That’s not to say the Celebrity (and all of GM’s new A-bodies) weren’t well-designed vehicles. I remember our family renting a Celebrity in the mid-1980s, and we liked the interior quality, ride, handling, and acceleration. That 2.8-liter Chevy was head and shoulders above the rear-wheel-drive, A-body, V-6-powered Buick Century and the Chevy Monte Carlo in our family’s garage. (Yes, the Monte is technically a G-body, I get it … don’t roast me in the comments.)

General Motors was playing damage control during this time, and its mea culpa wasn’t lost upon the fine folks at Motorweek when it drove the 1983 Chevrolet Celebrity CL coupe. In its sophomore year, the Celebrity performed well in Motorweek‘s road test, with a quiet ride and tolerable acceleration, thanks to the three-speed slushbox. However, the nervous handling and braking meant a few tweaks were still needed.

The Malibu Classic still had merit at the time, especially if dealership discounts/haggling lowered its price to a figure that belonged to the RWD A-body’s heyday. To be fair, discussing the Celebrity and Malibu Classic in some sort of A-body deathmatch some four decades later is a trite yet boring path to Middle Class Fancy commentary. I imagine something similar could be said about the Ford Edge vs. Fusion in another 40 years. Isn’t it wonderful to have 20/20 hindsight while wearing rose-colored glasses?

Well that’s…challenging. Oldsmobile

All non-Celebrity GM A-bodies were updated in 1989 for more passenger space and a sleeker rear window, but none could hold a candle to the W or N platforms, introduced in the ’90s, in terms of modern style. But look at the prices above: The A-body was still a convincing value proposition. Imports from Honda and Toyota were usually threats at the higher end of the market (i.e. high demand, infrequent discounting), and the Cutlass Ciera and Buick Century completed the squeeze at the other end. While the A-body of the 1990s was outdated (especially its interior design), GM still thought there was a market for the cars until 1996.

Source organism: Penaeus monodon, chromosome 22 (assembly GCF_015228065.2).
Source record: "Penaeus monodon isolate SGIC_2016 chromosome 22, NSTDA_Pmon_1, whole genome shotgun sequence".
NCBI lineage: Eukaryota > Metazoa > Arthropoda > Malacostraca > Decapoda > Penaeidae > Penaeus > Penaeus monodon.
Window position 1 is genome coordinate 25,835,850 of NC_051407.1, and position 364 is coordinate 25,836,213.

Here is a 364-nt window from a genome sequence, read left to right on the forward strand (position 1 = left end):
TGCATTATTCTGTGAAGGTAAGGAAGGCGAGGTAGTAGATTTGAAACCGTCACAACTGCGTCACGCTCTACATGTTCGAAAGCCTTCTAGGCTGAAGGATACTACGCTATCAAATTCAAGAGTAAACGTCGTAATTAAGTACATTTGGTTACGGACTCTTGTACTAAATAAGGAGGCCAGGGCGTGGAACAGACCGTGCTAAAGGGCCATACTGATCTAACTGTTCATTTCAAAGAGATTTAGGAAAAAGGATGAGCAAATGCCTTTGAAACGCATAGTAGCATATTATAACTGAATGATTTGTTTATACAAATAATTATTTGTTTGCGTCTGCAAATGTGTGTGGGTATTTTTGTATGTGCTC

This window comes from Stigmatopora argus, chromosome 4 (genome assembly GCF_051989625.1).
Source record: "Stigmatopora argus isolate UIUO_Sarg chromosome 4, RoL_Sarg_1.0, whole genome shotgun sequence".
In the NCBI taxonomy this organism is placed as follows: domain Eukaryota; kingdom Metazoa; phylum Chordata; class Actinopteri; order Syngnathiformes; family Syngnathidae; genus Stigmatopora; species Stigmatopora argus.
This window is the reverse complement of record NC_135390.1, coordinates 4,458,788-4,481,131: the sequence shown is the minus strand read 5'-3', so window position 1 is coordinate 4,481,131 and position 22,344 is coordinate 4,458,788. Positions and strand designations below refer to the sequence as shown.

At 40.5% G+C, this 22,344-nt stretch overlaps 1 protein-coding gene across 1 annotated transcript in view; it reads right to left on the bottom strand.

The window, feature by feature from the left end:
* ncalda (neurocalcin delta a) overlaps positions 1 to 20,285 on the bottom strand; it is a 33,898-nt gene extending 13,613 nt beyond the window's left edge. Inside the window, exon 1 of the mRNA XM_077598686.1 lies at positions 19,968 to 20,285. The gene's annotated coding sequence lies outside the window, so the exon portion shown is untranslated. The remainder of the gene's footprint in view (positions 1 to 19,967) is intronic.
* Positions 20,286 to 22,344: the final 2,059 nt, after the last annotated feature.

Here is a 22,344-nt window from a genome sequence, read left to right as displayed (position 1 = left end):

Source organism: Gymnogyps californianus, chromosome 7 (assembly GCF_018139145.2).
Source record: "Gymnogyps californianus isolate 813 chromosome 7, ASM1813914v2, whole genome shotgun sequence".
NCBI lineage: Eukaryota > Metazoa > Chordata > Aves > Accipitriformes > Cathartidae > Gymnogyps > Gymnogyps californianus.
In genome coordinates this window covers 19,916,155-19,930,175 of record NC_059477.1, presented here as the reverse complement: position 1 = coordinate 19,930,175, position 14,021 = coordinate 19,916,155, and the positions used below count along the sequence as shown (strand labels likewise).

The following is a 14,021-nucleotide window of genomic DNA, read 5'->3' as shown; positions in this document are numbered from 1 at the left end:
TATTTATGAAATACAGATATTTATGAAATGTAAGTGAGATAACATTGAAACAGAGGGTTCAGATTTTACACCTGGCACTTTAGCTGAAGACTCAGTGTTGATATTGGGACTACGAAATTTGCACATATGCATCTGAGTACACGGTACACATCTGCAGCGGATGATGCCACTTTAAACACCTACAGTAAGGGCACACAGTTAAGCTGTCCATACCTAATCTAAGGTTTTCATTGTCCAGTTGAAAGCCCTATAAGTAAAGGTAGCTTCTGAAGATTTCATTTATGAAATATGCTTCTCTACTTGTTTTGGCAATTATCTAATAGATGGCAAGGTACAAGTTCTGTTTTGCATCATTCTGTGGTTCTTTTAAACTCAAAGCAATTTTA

Or perhaps the powers that be at the Oklahoma City assembly plant had some leverage on the management types on GM’s Fourteenth Floor? We may never know the truth of the matter, but there’s no doubt that the FWD A-body was the best of the new GM … until it became the worst of old GM.


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    Here is the truth on the A Bodies.

    Was not a great car but was better than many others of that era.

    They got decent mileage. They were reliable, cheap to repair, easily run 200,000 miles.

    Look few cars were bright spots in this era. But to compare this car to a K cor or any other Chrysler of the era it was like a Rolls Royce. The Tempo and Taurus also decent cars but far from perfect.

    As for the Honda, Toyotas and Nissans of the era. Here in the mid west they were not cheap to fix or long lived due to rust.

    The weak spot of the A body was the 4 cylinder. Under powered and leaked oil. The 2.6 had a good track record of few issues. It was smooth and ran well.

    My parent had two celebrities and both lasted 100k miles with no issue. They also had an Old Ciera and while it was for sure my fathers olds never had an issue.

    The truth is the 70’s were the dark ages and when the 80’s arrived with new technology we stated to see more power and better handling. It was just the start as it never fully arrived till the 90’s.

    These cars started to give us some hope that things would get better. The Mustang and F. Body told us all was not lost.

    The Celebrity became a staple of school parking lots in the 90’s as it was affordable, reliable and cheap to repair. High school kids drove these for years.

    The 2.5 Iron Duke and the 2.8 V6 were not much to write home about, nor was the 3 speed automatic. How a sub 100 hp 4cylinder could have so much torque steer is really impressively bad. We didn’t own a Celebrity, but family did.